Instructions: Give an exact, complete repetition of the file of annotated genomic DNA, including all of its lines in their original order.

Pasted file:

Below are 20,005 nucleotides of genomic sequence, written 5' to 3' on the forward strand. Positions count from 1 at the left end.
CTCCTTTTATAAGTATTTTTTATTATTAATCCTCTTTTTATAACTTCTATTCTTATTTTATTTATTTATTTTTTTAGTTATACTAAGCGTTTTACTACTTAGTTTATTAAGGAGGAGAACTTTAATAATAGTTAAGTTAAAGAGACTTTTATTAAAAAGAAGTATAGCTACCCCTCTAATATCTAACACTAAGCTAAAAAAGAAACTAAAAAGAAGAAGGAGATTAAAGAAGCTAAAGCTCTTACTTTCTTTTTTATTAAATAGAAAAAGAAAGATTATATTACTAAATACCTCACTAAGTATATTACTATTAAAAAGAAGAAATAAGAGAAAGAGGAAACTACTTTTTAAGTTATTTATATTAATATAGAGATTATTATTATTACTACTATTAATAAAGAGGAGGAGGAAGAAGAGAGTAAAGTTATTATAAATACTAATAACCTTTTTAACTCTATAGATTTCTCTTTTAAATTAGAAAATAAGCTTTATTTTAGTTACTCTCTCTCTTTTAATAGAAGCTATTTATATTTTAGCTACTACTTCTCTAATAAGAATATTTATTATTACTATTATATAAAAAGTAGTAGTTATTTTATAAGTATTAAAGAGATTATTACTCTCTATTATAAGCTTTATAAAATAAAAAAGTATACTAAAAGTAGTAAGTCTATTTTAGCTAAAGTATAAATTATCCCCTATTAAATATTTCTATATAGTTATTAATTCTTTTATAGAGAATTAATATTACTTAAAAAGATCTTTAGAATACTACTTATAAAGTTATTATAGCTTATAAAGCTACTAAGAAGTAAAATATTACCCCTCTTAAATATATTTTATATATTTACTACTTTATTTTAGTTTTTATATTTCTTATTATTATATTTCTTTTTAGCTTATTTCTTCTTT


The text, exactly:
Below are 20,005 nucleotides of genomic sequence, written 5' to 3' on the forward strand. Positions count from 1 at the left end.
CTCCTTTTATAAGTATTTTTTATTATTAATCCTCTTTTTATAACTTCTATTCTTATTTTATTTATTTATTTTTTTAGTTATACTAAGCGTTTTACTACTTAGTTTATTAAGGAGGAGAACTTTAATAATAGTTAAGTTAAAGAGACTTTTATTAAAAAGAAGTATAGCTACCCCTCTAATATCTAACACTAAGCTAAAAAAGAAACTAAAAAGAAGAAGGAGATTAAAGAAGCTAAAGCTCTTACTTTCTTTTTTATTAAATAGAAAAAGAAAGATTATATTACTAAATACCTCACTAAGTATATTACTATTAAAAAGAAGAAATAAGAGAAAGAGGAAACTACTTTTTAAGTTATTTATATTAATATAGAGATTATTATTATTACTACTATTAATAAAGAGGAGGAGGAAGAAGAGAGTAAAGTTATTATAAATACTAATAACCTTTTTAACTCTATAGATTTCTCTTTTAAATTAGAAAATAAGCTTTATTTTAGTTACTCTCTCTCTTTTAATAGAAGCTATTTATATTTTAGCTACTACTTCTCTAATAAGAATATTTATTATTACTATTATATAAAAAGTAGTAGTTATTTTATAAGTATTAAAGAGATTATTACTCTCTATTATAAGCTTTATAAAATAAAAAAGTATACTAAAAGTAGTAAGTCTATTTTAGCTAAAGTATAAATTATCCCCTATTAAATATTTCTATATAGTTATTAATTCTTTTATAGAGAATTAATATTACTTAAAAAGATCTTTAGAATACTACTTATAAAGTTATTATAGCTTATAAAGCTACTAAGAAGTAAAATATTACCCCTCTTAAATATATTTTATATATTTACTACTTTATTTTAGTTTTTATATTTCTTATTATTATATTTCTTTTTAGCTTATTTCTTCTTT